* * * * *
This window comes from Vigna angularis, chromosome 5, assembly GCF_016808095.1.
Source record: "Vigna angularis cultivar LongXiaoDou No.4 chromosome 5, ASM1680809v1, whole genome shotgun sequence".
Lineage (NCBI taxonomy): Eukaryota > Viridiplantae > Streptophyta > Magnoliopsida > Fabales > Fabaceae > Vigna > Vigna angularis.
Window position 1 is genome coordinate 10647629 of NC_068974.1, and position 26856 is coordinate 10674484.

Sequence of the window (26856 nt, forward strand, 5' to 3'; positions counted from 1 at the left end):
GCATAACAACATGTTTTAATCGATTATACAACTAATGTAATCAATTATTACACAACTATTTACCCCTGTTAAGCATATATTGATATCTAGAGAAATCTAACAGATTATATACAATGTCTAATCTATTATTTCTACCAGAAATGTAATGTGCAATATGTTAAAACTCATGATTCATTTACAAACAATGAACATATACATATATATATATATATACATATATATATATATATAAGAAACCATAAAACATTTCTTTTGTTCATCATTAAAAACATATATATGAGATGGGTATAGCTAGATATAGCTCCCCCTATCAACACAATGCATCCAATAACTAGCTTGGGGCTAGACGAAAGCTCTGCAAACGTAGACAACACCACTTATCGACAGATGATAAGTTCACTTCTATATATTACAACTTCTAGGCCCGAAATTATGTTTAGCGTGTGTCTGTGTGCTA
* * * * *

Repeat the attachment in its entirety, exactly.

This window comes from Vigna angularis, chromosome 5, assembly GCF_016808095.1.
Source record: "Vigna angularis cultivar LongXiaoDou No.4 chromosome 5, ASM1680809v1, whole genome shotgun sequence".
Lineage (NCBI taxonomy): Eukaryota > Viridiplantae > Streptophyta > Magnoliopsida > Fabales > Fabaceae > Vigna > Vigna angularis.
Window position 1 is genome coordinate 10647629 of NC_068974.1, and position 26856 is coordinate 10674484.

Sequence of the window (26856 nt, forward strand, 5' to 3'; positions counted from 1 at the left end):
GCATAACAACATGTTTTAATCGATTATACAACTAATGTAATCAATTATTACACAACTATTTACCCCTGTTAAGCATATATTGATATCTAGAGAAATCTAACAGATTATATACAATGTCTAATCTATTATTTCTACCAGAAATGTAATGTGCAATATGTTAAAACTCATGATTCATTTACAAACAATGAACATATACATATATATATATATATACATATATATATATATATAAGAAACCATAAAACATTTCTTTTGTTCATCATTAAAAACATATATATGAGATGGGTATAGCTAGATATAGCTCCCCCTATCAACACAATGCATCCAATAACTAGCTTGGGGCTAGACGAAAGCTCTGCAAACGTAGACAACACCACTTATCGACAGATGATAAGTTCACTTCTATATATTACAACTTCTAGGCCCGAAATTATGTTTAGCGTGTGTCTGTGTGCTA